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5 Mall Redevelopments Adapting To The Changing Retail Climate

Between one-fifth and one-fourth of American shopping malls will close in the next five years, according to Credit Suisse. As more and more mall-based retailers struggle to stay relevant, many developers are thinking outside of big-box retailers to reinvent centers. Here are a few shopping malls that will be completely redeveloped. 

Valley View Center in Dallas, Texas

5 Mall Redevelopments Adapting To The Changing Retail Climate
Dallas Midtown rendering

By 2013, anchors Macy’s, Dillard’s and JC Penney had all closed their doors within this 1970s-era shopping center. Dallas-based Beck Ventures bought the aging center on Dallas’ northern border in 2012 with big plans to redevelop it into a master planned development. This summer, Beck started demolition to make way for the $4B redevelopment that will deliver its first phase in 2019. The mixed-use project will have office, apartments and a hotel. Dallas Midtown will hold onto its retail roots with 400K SF of shopping and entertainment space. Anchors include a Cinépolis movie theater and Life Time Fitness. 

Valley Fair Mall in Santa Clara, California

5 Mall Redevelopments Adapting To The Changing Retail Climate
Rendering of renovations at Valley Fair Mall in Santa Clara

Owner Westfield will pump $1.1B worth of renovations into Valley Fair Mall to create a hotbed of entertainment and shopping. The extensive renovation will add 650K SF with the potential for 160 stores and 10 outdoor restaurants. Two massive anchors — a 60K SF ICON theater and a 160K SF Bloomingdale’s — will deliver in 2018 with full completion by 2019. Like many shopping centers of similar nature, Valley Fair has had a checkered past of anchor tenants moving out. Though Westfield planned the expansion nearly a decade ago, renovations were put on hold during the 2008 crash.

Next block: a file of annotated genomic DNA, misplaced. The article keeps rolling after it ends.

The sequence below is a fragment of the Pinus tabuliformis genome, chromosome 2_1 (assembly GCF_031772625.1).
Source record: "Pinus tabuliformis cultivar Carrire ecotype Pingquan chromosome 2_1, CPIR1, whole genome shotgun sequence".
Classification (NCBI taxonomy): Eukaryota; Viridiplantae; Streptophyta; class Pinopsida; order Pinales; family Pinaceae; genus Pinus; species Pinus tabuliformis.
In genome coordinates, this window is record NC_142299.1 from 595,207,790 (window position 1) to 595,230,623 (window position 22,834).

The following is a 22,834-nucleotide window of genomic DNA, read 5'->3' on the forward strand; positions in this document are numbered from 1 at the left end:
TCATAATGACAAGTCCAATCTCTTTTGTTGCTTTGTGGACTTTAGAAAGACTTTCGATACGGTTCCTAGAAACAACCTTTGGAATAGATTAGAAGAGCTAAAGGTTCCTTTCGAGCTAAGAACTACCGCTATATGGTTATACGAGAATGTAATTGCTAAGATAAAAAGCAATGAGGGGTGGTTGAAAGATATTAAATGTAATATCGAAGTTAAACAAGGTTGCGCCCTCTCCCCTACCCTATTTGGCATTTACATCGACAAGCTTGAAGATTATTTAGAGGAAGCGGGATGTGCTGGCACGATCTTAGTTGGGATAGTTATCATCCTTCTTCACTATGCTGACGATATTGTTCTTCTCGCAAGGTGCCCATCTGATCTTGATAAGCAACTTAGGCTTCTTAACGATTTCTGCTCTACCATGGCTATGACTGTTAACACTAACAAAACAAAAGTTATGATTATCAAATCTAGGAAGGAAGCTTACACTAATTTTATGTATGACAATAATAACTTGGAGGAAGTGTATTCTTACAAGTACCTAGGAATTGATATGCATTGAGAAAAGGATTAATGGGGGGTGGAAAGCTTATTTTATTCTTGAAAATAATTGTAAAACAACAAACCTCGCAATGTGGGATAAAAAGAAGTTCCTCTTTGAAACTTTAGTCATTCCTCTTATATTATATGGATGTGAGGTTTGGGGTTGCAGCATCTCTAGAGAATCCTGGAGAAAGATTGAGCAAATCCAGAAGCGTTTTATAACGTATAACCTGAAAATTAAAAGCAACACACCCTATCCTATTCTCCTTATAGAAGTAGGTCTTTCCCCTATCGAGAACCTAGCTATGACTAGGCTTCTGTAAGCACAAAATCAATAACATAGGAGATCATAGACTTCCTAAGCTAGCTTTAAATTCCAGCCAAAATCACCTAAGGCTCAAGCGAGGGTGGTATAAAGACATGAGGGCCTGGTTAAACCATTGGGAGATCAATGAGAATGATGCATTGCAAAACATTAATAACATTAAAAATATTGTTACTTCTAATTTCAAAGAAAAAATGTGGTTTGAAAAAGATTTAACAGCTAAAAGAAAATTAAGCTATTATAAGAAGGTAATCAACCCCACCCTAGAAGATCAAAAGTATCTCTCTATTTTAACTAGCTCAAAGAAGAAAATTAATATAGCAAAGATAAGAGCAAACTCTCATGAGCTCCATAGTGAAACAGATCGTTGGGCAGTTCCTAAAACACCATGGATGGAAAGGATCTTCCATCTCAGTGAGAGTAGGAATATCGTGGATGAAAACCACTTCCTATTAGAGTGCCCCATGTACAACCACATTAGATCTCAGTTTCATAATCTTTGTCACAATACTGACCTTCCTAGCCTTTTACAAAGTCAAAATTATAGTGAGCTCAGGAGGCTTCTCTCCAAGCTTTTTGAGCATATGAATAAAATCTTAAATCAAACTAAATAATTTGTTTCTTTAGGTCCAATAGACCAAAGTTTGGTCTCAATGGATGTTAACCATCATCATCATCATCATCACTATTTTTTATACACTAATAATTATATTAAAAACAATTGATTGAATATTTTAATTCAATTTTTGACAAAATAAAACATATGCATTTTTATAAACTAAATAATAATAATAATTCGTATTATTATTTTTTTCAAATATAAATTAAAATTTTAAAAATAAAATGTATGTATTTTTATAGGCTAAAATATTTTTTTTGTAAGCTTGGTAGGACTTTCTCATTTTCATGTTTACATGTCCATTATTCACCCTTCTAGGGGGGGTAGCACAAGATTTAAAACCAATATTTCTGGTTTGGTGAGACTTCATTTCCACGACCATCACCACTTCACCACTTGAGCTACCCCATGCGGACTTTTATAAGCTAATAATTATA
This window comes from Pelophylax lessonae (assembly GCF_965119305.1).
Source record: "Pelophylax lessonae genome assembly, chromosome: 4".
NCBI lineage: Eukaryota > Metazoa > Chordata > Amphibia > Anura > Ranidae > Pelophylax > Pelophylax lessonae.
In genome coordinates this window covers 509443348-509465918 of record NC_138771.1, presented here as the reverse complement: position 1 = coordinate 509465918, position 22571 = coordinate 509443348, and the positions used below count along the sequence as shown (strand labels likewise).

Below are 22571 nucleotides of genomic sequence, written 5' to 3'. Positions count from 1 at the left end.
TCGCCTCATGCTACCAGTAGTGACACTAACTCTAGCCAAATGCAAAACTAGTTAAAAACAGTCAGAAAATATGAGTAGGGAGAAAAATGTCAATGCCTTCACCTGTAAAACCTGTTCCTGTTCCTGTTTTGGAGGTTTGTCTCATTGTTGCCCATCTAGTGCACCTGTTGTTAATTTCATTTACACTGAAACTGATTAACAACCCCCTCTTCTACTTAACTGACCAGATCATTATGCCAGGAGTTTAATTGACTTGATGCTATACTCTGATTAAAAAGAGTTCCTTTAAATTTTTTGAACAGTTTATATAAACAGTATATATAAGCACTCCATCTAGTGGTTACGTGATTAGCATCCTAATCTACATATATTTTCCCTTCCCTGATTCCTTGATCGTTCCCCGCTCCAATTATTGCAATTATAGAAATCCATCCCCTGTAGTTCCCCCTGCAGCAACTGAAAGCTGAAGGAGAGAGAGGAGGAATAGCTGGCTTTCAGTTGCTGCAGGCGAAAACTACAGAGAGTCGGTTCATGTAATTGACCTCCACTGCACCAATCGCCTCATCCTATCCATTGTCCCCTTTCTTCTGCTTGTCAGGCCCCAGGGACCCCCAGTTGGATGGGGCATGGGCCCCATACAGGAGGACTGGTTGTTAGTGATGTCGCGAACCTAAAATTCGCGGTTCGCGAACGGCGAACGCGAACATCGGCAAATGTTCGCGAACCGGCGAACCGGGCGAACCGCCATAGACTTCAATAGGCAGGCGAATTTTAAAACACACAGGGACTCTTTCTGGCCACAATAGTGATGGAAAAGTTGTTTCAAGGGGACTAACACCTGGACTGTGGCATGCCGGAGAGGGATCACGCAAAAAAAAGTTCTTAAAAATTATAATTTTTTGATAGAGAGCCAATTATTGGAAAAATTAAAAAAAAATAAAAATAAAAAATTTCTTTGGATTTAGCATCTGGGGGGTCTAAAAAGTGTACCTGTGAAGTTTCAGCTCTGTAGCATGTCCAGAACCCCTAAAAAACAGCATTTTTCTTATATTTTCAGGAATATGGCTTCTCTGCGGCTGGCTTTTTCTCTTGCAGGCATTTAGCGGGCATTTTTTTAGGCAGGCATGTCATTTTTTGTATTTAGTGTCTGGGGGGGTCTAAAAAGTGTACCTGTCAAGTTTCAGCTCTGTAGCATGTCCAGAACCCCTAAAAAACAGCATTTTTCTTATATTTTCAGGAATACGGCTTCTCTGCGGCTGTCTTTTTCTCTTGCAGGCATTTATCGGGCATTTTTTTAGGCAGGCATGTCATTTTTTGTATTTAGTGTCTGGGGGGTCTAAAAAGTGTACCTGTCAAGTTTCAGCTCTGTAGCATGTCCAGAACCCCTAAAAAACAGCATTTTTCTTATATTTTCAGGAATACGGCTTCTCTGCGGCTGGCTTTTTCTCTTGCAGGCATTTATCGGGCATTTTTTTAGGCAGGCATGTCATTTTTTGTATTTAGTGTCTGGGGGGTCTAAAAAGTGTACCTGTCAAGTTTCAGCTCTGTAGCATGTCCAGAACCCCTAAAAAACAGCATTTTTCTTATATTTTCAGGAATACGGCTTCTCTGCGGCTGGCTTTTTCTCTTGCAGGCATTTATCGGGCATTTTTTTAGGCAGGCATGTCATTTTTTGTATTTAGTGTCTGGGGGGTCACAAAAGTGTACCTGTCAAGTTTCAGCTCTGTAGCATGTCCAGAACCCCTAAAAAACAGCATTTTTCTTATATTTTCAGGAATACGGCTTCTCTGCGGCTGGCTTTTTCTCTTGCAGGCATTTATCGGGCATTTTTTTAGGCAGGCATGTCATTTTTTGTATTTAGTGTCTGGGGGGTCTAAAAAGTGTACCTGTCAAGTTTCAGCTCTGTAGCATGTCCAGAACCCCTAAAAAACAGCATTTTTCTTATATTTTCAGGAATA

Ballston Common Mall in Arlington, Virginia

Ballston Quarter
Ballston Quarter

The aging mall owned by Forest City will debut $330M worth of renovations in 2018 (though several retailers are open during construction). The mixed-use district will have about 400 units of multifamily and 400K SF of retail. Experiential tenant Punch Bowl Social will combine bowling, karaoke, bocce and cocktails in its 25K SF space. Cooper Carry is designing the renovation of the existing mall and garage, and CallisonRTKL is helping design the newly rebranded Ballston Quarter and will remove two-thirds of the roof to create an open-air center on the Orange and Silver Metro lines. 

Woodfield Mall in Schaumbert, Illinois

A rendering of Woodfield Mall's new dining pavilion, which is under construction.
A rendering of Woodfield Mall's new dining pavilion, which is under construction.

The largest mall in Illinois will soon get a facelift as owner Simon Property Group makes $14M worth of renovations at the center’s dining pavilion. Simon acquired a 50% stake in the $505M Woodfield in 2013. The shopping mall giant has completed similar renovations in its other properties, such as The Westchester in New York and Roosevelt Field in New York. The Woodfield renovation includes an 820-seat dining area designed around massive windows allowing for natural light. It will open in 2018 with a complete overhaul of the mall’s interior, including lighting, flooring, elevators and paint.

King of Prussia Mall in King of Prussia, Pennsylvania

5 Mall Redevelopments Adapting To The Changing Retail Climate
Rendering of King of Prussia Mall expansion

Just 20 miles outside of Philadelphia, King of Prussia's reputation as a mega-mall is being eclipsed by one as a suburban hub. In 2016, a major expansion connected The Plaza and The Court buildings, creating the largest shopping mall in the U.S. at over 2.7M SF. Since then, owner Simon Property Group has been inking tenants, like Tommy John’s first brick-and-mortar store. Some have argued that the mall is no longer the most important part of the town, which now includes a thriving town center, an active adult community and a KOP rail line.

CORRECTION, AUG. 28, 2:03 P.M. ET: The story has been updated to reflect the division of labor between architects in Ballston Common Mall.